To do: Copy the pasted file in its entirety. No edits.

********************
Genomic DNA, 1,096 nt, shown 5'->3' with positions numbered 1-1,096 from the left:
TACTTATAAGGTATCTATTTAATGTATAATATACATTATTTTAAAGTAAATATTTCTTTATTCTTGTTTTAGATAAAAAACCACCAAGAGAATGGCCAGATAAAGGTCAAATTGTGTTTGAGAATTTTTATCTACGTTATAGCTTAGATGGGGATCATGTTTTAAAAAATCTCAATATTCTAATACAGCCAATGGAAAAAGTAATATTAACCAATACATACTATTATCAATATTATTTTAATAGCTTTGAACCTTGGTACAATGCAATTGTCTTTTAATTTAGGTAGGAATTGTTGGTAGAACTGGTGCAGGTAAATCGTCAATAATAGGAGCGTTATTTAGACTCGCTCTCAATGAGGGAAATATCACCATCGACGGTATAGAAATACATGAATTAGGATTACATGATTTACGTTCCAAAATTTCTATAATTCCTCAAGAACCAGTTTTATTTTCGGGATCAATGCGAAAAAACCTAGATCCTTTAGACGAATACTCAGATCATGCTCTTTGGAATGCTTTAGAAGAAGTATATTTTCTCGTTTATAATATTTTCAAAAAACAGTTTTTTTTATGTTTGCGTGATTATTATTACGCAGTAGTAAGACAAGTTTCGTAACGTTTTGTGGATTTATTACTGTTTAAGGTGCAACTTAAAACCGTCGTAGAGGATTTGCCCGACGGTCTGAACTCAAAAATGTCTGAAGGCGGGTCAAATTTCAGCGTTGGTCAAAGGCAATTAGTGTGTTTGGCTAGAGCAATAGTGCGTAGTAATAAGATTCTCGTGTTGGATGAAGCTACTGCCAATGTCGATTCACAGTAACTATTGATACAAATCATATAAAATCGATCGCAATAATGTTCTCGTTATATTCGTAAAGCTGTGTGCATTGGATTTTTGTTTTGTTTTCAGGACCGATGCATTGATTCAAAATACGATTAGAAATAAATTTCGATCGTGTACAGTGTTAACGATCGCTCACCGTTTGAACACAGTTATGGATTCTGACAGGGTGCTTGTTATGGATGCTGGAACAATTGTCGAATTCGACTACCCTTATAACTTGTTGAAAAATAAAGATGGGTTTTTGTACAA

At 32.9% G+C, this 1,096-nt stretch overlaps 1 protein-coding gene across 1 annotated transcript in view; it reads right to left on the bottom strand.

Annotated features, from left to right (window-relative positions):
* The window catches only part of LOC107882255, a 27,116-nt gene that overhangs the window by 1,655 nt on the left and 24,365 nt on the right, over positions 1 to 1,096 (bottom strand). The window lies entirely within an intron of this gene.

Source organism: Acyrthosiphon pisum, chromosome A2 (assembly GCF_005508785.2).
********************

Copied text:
Genomic DNA, 1,096 nt, shown 5'->3' with positions numbered 1-1,096 from the left:
TACTTATAAGGTATCTATTTAATGTATAATATACATTATTTTAAAGTAAATATTTCTTTATTCTTGTTTTAGATAAAAAACCACCAAGAGAATGGCCAGATAAAGGTCAAATTGTGTTTGAGAATTTTTATCTACGTTATAGCTTAGATGGGGATCATGTTTTAAAAAATCTCAATATTCTAATACAGCCAATGGAAAAAGTAATATTAACCAATACATACTATTATCAATATTATTTTAATAGCTTTGAACCTTGGTACAATGCAATTGTCTTTTAATTTAGGTAGGAATTGTTGGTAGAACTGGTGCAGGTAAATCGTCAATAATAGGAGCGTTATTTAGACTCGCTCTCAATGAGGGAAATATCACCATCGACGGTATAGAAATACATGAATTAGGATTACATGATTTACGTTCCAAAATTTCTATAATTCCTCAAGAACCAGTTTTATTTTCGGGATCAATGCGAAAAAACCTAGATCCTTTAGACGAATACTCAGATCATGCTCTTTGGAATGCTTTAGAAGAAGTATATTTTCTCGTTTATAATATTTTCAAAAAACAGTTTTTTTTATGTTTGCGTGATTATTATTACGCAGTAGTAAGACAAGTTTCGTAACGTTTTGTGGATTTATTACTGTTTAAGGTGCAACTTAAAACCGTCGTAGAGGATTTGCCCGACGGTCTGAACTCAAAAATGTCTGAAGGCGGGTCAAATTTCAGCGTTGGTCAAAGGCAATTAGTGTGTTTGGCTAGAGCAATAGTGCGTAGTAATAAGATTCTCGTGTTGGATGAAGCTACTGCCAATGTCGATTCACAGTAACTATTGATACAAATCATATAAAATCGATCGCAATAATGTTCTCGTTATATTCGTAAAGCTGTGTGCATTGGATTTTTGTTTTGTTTTCAGGACCGATGCATTGATTCAAAATACGATTAGAAATAAATTTCGATCGTGTACAGTGTTAACGATCGCTCACCGTTTGAACACAGTTATGGATTCTGACAGGGTGCTTGTTATGGATGCTGGAACAATTGTCGAATTCGACTACCCTTATAACTTGTTGAAAAATAAAGATGGGTTTTTGTACAA

At 32.9% G+C, this 1,096-nt stretch overlaps 1 protein-coding gene across 1 annotated transcript in view; it reads right to left on the bottom strand.

Annotated features, from left to right (window-relative positions):
* The window catches only part of LOC107882255, a 27,116-nt gene that overhangs the window by 1,655 nt on the left and 24,365 nt on the right, over positions 1 to 1,096 (bottom strand). The window lies entirely within an intron of this gene.

Source organism: Acyrthosiphon pisum, chromosome A2 (assembly GCF_005508785.2).